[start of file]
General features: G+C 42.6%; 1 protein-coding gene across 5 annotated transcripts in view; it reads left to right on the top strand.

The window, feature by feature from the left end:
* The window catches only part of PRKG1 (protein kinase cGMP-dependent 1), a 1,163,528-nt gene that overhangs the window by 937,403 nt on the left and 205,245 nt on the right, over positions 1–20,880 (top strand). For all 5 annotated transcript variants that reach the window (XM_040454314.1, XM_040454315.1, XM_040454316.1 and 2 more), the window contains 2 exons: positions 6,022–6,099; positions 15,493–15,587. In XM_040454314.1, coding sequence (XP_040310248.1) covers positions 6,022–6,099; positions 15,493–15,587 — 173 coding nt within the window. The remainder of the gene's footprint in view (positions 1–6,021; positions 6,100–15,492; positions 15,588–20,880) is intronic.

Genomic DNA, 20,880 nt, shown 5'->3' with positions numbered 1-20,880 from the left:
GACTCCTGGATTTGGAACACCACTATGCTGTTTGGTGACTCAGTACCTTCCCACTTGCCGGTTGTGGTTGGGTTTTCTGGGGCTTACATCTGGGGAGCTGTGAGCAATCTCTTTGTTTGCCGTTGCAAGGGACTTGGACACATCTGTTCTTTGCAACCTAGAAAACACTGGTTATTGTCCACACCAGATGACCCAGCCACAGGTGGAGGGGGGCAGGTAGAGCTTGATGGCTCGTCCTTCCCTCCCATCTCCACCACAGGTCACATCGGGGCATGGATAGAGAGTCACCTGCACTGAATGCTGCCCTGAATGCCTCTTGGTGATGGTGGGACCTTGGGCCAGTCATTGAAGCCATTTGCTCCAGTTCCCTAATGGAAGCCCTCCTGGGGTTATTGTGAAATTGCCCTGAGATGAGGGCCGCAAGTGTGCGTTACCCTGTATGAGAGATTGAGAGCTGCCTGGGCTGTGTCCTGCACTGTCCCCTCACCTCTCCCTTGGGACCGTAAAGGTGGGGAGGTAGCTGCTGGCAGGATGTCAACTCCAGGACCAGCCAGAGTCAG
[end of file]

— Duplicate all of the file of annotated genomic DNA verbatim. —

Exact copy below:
General features: G+C 42.6%; 1 protein-coding gene across 5 annotated transcripts in view; it reads left to right on the top strand.

The window, feature by feature from the left end:
* The window catches only part of PRKG1 (protein kinase cGMP-dependent 1), a 1,163,528-nt gene that overhangs the window by 937,403 nt on the left and 205,245 nt on the right, over positions 1–20,880 (top strand). For all 5 annotated transcript variants that reach the window (XM_040454314.1, XM_040454315.1, XM_040454316.1 and 2 more), the window contains 2 exons: positions 6,022–6,099; positions 15,493–15,587. In XM_040454314.1, coding sequence (XP_040310248.1) covers positions 6,022–6,099; positions 15,493–15,587 — 173 coding nt within the window. The remainder of the gene's footprint in view (positions 1–6,021; positions 6,100–15,492; positions 15,588–20,880) is intronic.

Genomic DNA, 20,880 nt, shown 5'->3' with positions numbered 1-20,880 from the left:
GACTCCTGGATTTGGAACACCACTATGCTGTTTGGTGACTCAGTACCTTCCCACTTGCCGGTTGTGGTTGGGTTTTCTGGGGCTTACATCTGGGGAGCTGTGAGCAATCTCTTTGTTTGCCGTTGCAAGGGACTTGGACACATCTGTTCTTTGCAACCTAGAAAACACTGGTTATTGTCCACACCAGATGACCCAGCCACAGGTGGAGGGGGGCAGGTAGAGCTTGATGGCTCGTCCTTCCCTCCCATCTCCACCACAGGTCACATCGGGGCATGGATAGAGAGTCACCTGCACTGAATGCTGCCCTGAATGCCTCTTGGTGATGGTGGGACCTTGGGCCAGTCATTGAAGCCATTTGCTCCAGTTCCCTAATGGAAGCCCTCCTGGGGTTATTGTGAAATTGCCCTGAGATGAGGGCCGCAAGTGTGCGTTACCCTGTATGAGAGATTGAGAGCTGCCTGGGCTGTGTCCTGCACTGTCCCCTCACCTCTCCCTTGGGACCGTAAAGGTGGGGAGGTAGCTGCTGGCAGGATGTCAACTCCAGGACCAGCCAGAGTCAG